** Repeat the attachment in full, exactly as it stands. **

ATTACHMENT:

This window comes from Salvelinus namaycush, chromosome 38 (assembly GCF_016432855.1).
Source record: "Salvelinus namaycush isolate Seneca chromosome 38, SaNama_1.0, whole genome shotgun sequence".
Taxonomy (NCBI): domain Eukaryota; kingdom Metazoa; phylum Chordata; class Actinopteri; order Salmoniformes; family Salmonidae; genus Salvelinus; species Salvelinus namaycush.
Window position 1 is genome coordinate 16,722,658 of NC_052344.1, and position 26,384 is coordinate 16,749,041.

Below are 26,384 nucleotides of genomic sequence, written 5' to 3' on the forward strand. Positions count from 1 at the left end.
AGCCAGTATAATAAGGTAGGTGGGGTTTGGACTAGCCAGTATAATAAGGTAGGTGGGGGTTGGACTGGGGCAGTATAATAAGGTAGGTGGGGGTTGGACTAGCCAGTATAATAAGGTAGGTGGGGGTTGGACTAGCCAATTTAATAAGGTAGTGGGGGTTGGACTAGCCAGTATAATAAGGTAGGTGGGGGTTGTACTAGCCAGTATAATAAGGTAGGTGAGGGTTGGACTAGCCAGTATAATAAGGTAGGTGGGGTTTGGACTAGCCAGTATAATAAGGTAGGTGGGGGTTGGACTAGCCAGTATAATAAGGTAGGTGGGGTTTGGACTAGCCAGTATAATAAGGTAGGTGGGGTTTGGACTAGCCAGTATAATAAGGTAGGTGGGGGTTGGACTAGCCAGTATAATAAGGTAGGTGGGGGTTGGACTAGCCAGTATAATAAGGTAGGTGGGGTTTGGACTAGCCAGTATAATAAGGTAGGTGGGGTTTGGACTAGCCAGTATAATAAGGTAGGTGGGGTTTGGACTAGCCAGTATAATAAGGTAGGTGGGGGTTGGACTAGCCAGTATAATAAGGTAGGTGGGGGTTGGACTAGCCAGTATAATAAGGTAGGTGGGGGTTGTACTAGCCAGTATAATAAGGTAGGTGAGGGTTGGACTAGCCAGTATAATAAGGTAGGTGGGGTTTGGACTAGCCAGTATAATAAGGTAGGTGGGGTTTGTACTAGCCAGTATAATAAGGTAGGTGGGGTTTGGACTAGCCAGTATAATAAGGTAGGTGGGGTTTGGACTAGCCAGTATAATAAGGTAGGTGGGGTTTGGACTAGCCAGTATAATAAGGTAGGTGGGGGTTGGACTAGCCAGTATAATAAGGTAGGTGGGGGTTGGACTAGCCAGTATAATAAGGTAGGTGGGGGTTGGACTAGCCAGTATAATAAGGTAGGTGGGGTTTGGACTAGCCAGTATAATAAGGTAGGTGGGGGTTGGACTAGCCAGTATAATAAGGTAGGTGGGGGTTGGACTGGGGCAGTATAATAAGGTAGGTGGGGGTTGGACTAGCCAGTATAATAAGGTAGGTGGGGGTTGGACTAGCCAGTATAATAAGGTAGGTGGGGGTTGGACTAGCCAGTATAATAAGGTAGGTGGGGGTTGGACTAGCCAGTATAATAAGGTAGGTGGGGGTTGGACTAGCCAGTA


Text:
This window comes from Salvelinus namaycush, chromosome 38 (assembly GCF_016432855.1).
Source record: "Salvelinus namaycush isolate Seneca chromosome 38, SaNama_1.0, whole genome shotgun sequence".
Taxonomy (NCBI): domain Eukaryota; kingdom Metazoa; phylum Chordata; class Actinopteri; order Salmoniformes; family Salmonidae; genus Salvelinus; species Salvelinus namaycush.
Window position 1 is genome coordinate 16,722,658 of NC_052344.1, and position 26,384 is coordinate 16,749,041.

Below are 26,384 nucleotides of genomic sequence, written 5' to 3' on the forward strand. Positions count from 1 at the left end.
AGCCAGTATAATAAGGTAGGTGGGGTTTGGACTAGCCAGTATAATAAGGTAGGTGGGGGTTGGACTGGGGCAGTATAATAAGGTAGGTGGGGGTTGGACTAGCCAGTATAATAAGGTAGGTGGGGGTTGGACTAGCCAATTTAATAAGGTAGTGGGGGTTGGACTAGCCAGTATAATAAGGTAGGTGGGGGTTGTACTAGCCAGTATAATAAGGTAGGTGAGGGTTGGACTAGCCAGTATAATAAGGTAGGTGGGGTTTGGACTAGCCAGTATAATAAGGTAGGTGGGGGTTGGACTAGCCAGTATAATAAGGTAGGTGGGGTTTGGACTAGCCAGTATAATAAGGTAGGTGGGGTTTGGACTAGCCAGTATAATAAGGTAGGTGGGGGTTGGACTAGCCAGTATAATAAGGTAGGTGGGGGTTGGACTAGCCAGTATAATAAGGTAGGTGGGGTTTGGACTAGCCAGTATAATAAGGTAGGTGGGGTTTGGACTAGCCAGTATAATAAGGTAGGTGGGGTTTGGACTAGCCAGTATAATAAGGTAGGTGGGGGTTGGACTAGCCAGTATAATAAGGTAGGTGGGGGTTGGACTAGCCAGTATAATAAGGTAGGTGGGGGTTGTACTAGCCAGTATAATAAGGTAGGTGAGGGTTGGACTAGCCAGTATAATAAGGTAGGTGGGGTTTGGACTAGCCAGTATAATAAGGTAGGTGGGGTTTGTACTAGCCAGTATAATAAGGTAGGTGGGGTTTGGACTAGCCAGTATAATAAGGTAGGTGGGGTTTGGACTAGCCAGTATAATAAGGTAGGTGGGGTTTGGACTAGCCAGTATAATAAGGTAGGTGGGGGTTGGACTAGCCAGTATAATAAGGTAGGTGGGGGTTGGACTAGCCAGTATAATAAGGTAGGTGGGGGTTGGACTAGCCAGTATAATAAGGTAGGTGGGGTTTGGACTAGCCAGTATAATAAGGTAGGTGGGGGTTGGACTAGCCAGTATAATAAGGTAGGTGGGGGTTGGACTGGGGCAGTATAATAAGGTAGGTGGGGGTTGGACTAGCCAGTATAATAAGGTAGGTGGGGGTTGGACTAGCCAGTATAATAAGGTAGGTGGGGGTTGGACTAGCCAGTATAATAAGGTAGGTGGGGGTTGGACTAGCCAGTATAATAAGGTAGGTGGGGGTTGGACTAGCCAGTA